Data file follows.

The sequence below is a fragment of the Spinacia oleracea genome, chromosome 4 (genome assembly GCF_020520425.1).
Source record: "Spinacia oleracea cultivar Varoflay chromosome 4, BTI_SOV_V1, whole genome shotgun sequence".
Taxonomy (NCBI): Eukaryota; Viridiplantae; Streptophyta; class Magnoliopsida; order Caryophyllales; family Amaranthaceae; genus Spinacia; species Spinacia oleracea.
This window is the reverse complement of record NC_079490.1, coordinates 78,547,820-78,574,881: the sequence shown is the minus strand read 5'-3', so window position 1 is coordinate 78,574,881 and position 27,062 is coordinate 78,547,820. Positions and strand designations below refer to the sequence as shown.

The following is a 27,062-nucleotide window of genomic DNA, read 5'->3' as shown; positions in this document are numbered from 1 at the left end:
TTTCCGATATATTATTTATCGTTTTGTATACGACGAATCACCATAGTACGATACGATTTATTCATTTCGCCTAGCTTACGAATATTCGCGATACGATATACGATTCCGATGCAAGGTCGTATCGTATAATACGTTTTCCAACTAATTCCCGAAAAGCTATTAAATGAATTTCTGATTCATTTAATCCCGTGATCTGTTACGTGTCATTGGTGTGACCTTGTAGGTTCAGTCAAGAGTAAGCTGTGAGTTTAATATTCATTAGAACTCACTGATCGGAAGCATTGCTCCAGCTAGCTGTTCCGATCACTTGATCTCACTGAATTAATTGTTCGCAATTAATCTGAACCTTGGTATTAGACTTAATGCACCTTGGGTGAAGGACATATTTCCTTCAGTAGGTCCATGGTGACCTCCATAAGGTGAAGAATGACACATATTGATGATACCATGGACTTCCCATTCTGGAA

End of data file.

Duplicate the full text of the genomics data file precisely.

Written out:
The sequence below is a fragment of the Spinacia oleracea genome, chromosome 4 (genome assembly GCF_020520425.1).
Source record: "Spinacia oleracea cultivar Varoflay chromosome 4, BTI_SOV_V1, whole genome shotgun sequence".
Taxonomy (NCBI): Eukaryota; Viridiplantae; Streptophyta; class Magnoliopsida; order Caryophyllales; family Amaranthaceae; genus Spinacia; species Spinacia oleracea.
This window is the reverse complement of record NC_079490.1, coordinates 78,547,820-78,574,881: the sequence shown is the minus strand read 5'-3', so window position 1 is coordinate 78,574,881 and position 27,062 is coordinate 78,547,820. Positions and strand designations below refer to the sequence as shown.

The following is a 27,062-nucleotide window of genomic DNA, read 5'->3' as shown; positions in this document are numbered from 1 at the left end:
TTTCCGATATATTATTTATCGTTTTGTATACGACGAATCACCATAGTACGATACGATTTATTCATTTCGCCTAGCTTACGAATATTCGCGATACGATATACGATTCCGATGCAAGGTCGTATCGTATAATACGTTTTCCAACTAATTCCCGAAAAGCTATTAAATGAATTTCTGATTCATTTAATCCCGTGATCTGTTACGTGTCATTGGTGTGACCTTGTAGGTTCAGTCAAGAGTAAGCTGTGAGTTTAATATTCATTAGAACTCACTGATCGGAAGCATTGCTCCAGCTAGCTGTTCCGATCACTTGATCTCACTGAATTAATTGTTCGCAATTAATCTGAACCTTGGTATTAGACTTAATGCACCTTGGGTGAAGGACATATTTCCTTCAGTAGGTCCATGGTGACCTCCATAAGGTGAAGAATGACACATATTGATGATACCATGGACTTCCCATTCTGGAA